Former City of Palo Alto claims investigator Casey O'Neill will receive $335,000 from the city in exchange for retiring next June, according to a federal-court settlement agreement approved today.
The lucrative settlement stems from a lawsuit filed in August 2005 relating to overtime O'Neill claimed she was owed for her work in the city attorney's office and for alleged later retaliation against her for filing the suit.
The settlement "resolves all of Plaintiff's claims … without any admission of liability by the City," U.S. District Court Judge James Ware wrote.
The city agreed to settle the case following a "cost-benefit analysis, given that litigation is expensive and the outcome is uncertain," Suzanne Solomon, an attorney representing the city, explained in an e-mail to the Weekly.
Court documents showed that O'Neill had been classified as "exempt" from overtime and accepted that for some time. But O'Neill later claimed she was not exempt and deserved to be paid overtime -- after then-new City Attorney Gary Baum enforced a "rigid work schedule" to prevent her working more than 40 hours a week.
When she filed the suit, O'Neill originally sought to recoup unpaid overtime and ensure she was properly classified. But according to court documents O'Neill alleged she then suffered retaliation for filing the suit and suffered from ongoing discipline, including the elimination of 40 percent of her job in July 2006.
The Weekly outlined the situation in an article published Aug. 15 .
In the settlement, O'Neill will receive $51,000 for unpaid overtime, $51,000 for damages, $190,000 for attorneys' fees and $42,000 in severance pay. The settlement agreement was signed by O'Neill Oct. 16 and by City Manager Frank Benest on Oct. 17. It was made public Thursday following the court's sign-off.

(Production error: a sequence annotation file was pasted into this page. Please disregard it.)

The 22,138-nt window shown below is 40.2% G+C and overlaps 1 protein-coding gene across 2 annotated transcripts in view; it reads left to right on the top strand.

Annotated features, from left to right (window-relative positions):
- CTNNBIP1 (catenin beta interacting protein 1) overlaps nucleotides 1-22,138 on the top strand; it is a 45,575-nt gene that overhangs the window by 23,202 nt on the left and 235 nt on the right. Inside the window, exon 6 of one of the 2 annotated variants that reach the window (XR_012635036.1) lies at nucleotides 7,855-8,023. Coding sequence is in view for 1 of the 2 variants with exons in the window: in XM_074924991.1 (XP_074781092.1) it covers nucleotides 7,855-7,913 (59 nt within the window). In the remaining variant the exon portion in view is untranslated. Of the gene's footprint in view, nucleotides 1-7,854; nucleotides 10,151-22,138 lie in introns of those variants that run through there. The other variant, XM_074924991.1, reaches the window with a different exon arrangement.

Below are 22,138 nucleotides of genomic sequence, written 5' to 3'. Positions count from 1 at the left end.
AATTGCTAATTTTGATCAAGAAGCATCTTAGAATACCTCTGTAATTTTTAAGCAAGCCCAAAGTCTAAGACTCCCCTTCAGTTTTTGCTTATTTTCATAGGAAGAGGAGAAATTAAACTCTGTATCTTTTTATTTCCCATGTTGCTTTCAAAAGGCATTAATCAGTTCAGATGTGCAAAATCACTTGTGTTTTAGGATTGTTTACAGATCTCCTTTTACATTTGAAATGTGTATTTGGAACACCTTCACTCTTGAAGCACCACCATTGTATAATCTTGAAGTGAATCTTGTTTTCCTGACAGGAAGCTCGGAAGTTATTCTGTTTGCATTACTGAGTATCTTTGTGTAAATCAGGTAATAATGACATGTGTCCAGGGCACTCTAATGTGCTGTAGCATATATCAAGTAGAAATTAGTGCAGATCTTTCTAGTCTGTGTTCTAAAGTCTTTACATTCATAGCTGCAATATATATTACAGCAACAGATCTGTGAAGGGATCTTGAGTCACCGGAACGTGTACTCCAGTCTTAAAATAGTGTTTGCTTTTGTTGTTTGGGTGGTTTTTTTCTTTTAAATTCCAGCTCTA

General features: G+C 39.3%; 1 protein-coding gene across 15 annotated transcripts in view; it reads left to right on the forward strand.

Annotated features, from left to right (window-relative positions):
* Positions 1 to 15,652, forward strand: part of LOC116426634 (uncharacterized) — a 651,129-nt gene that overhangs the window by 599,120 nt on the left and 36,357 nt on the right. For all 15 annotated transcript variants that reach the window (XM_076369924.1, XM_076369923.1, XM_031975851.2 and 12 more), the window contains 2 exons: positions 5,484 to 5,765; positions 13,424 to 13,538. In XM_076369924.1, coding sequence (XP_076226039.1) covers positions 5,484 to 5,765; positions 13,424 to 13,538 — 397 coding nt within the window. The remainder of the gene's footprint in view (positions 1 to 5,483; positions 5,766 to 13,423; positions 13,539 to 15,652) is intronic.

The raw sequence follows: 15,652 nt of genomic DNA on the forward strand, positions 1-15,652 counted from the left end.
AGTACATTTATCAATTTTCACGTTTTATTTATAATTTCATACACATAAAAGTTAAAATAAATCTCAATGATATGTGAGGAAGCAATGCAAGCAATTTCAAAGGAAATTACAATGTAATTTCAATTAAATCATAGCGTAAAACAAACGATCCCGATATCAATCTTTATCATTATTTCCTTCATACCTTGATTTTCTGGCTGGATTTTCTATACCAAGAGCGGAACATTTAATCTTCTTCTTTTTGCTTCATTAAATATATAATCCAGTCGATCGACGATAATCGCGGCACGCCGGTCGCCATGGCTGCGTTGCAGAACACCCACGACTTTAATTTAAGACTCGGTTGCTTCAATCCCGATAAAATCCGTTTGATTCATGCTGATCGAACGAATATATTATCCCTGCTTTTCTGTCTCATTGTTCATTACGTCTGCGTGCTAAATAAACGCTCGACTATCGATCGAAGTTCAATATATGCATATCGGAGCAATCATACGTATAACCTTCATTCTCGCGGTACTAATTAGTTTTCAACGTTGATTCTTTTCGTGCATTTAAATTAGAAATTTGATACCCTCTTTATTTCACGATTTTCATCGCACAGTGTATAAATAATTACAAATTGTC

The city also paid Solomon's firm, San Francisco-based Liebert, Cassidy & Whitmore, $75,335 for representing the city, according to Assistant City Attorney Don Larkin.
Neither O'Neill nor her attorneys from the San Francisco-based Long & Levit law firm responded to requests for comment.
O'Neill was hired in July 1993 as a claims investigator for 60 percent of her time and a paralegal for 40 percent. As a paralegal, O'Neill was expected to draft basic legal documents and gather information for litigation, according to a paralegal job description written by the city.
As a claims investigator, O'Neill obtained statements from people involved in claims against the city, negotiated with insurance carriers and organized claim information.
Until 2005, O'Neill said she worked about 55 hours a week, was not paid overtime and received positive performance reviews.
She has said she believed her position was classified as "exempt" from overtime compensation under terms of the U.S. Fair Labor Standards Act.
Non-exempt employees have less professional latitude and are paid overtime.
The city considered O'Neill's position non-exempt in its November 1992 job description, but its 2006 description lists her position as exempt.
Working conditions changed for O'Neill when Baum joined the city in July 2004, court records indicate.
"Mr. Baum imposed upon her a rigid work schedule in an attempt to prevent her from working any more overtime hours," a memo written by O'Neill's attorneys alleges.
O'Neill also began receiving numerous written and verbal warnings about her performance and working hours, the memo states.
On Aug. 10, 2005, O'Neill filed a suit against the city and the warnings and discipline continued, culminating in the elimination of 40 percent of her job, a move the city has said was intended to save money and outsource all litigation.
In response, O'Neill added complaints of retaliation to her suit.
But O'Neill's trials in the City Attorney's office are now over. The agreement states that from Oct. 15 to April 13, O'Neill will work as an industrial waste investigator in the Public Works Department.
She will go on paid leave with no duties from April 14 to May 13. From May 14 to her June 1 retirement, O'Neill will use accumulated vacation, sick and management leaves, the agreement states.
O'Neill agreed to dismiss her claim of retaliation.
The city cannot eliminate the claims investigator position before June 1, 2008, the agreement states.